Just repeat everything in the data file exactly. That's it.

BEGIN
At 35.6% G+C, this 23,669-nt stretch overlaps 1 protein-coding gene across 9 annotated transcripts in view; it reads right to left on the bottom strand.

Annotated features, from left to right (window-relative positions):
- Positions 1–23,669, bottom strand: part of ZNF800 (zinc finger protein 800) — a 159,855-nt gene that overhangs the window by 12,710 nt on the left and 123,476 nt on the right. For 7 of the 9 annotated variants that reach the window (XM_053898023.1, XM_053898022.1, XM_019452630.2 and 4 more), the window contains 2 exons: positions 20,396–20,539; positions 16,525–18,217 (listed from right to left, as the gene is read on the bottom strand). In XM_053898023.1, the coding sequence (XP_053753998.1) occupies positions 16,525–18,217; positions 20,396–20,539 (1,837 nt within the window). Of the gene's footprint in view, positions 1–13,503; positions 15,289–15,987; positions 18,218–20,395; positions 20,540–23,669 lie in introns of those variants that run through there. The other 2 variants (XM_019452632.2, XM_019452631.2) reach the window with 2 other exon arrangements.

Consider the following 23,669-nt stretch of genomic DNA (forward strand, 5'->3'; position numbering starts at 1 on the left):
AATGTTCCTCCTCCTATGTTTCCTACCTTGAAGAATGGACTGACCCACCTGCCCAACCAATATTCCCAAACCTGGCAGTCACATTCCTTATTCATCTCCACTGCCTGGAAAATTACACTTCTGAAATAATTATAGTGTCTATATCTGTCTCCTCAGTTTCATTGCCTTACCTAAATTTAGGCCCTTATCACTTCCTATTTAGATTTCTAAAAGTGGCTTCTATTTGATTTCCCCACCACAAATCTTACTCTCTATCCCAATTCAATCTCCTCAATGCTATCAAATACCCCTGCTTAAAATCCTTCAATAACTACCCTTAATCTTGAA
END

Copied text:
At 35.6% G+C, this 23,669-nt stretch overlaps 1 protein-coding gene across 9 annotated transcripts in view; it reads right to left on the bottom strand.

Annotated features, from left to right (window-relative positions):
- Positions 1–23,669, bottom strand: part of ZNF800 (zinc finger protein 800) — a 159,855-nt gene that overhangs the window by 12,710 nt on the left and 123,476 nt on the right. For 7 of the 9 annotated variants that reach the window (XM_053898023.1, XM_053898022.1, XM_019452630.2 and 4 more), the window contains 2 exons: positions 20,396–20,539; positions 16,525–18,217 (listed from right to left, as the gene is read on the bottom strand). In XM_053898023.1, the coding sequence (XP_053753998.1) occupies positions 16,525–18,217; positions 20,396–20,539 (1,837 nt within the window). Of the gene's footprint in view, positions 1–13,503; positions 15,289–15,987; positions 18,218–20,395; positions 20,540–23,669 lie in introns of those variants that run through there. The other 2 variants (XM_019452632.2, XM_019452631.2) reach the window with 2 other exon arrangements.

Consider the following 23,669-nt stretch of genomic DNA (forward strand, 5'->3'; position numbering starts at 1 on the left):
AATGTTCCTCCTCCTATGTTTCCTACCTTGAAGAATGGACTGACCCACCTGCCCAACCAATATTCCCAAACCTGGCAGTCACATTCCTTATTCATCTCCACTGCCTGGAAAATTACACTTCTGAAATAATTATAGTGTCTATATCTGTCTCCTCAGTTTCATTGCCTTACCTAAATTTAGGCCCTTATCACTTCCTATTTAGATTTCTAAAAGTGGCTTCTATTTGATTTCCCCACCACAAATCTTACTCTCTATCCCAATTCAATCTCCTCAATGCTATCAAATACCCCTGCTTAAAATCCTTCAATAACTACCCTTAATCTTGAA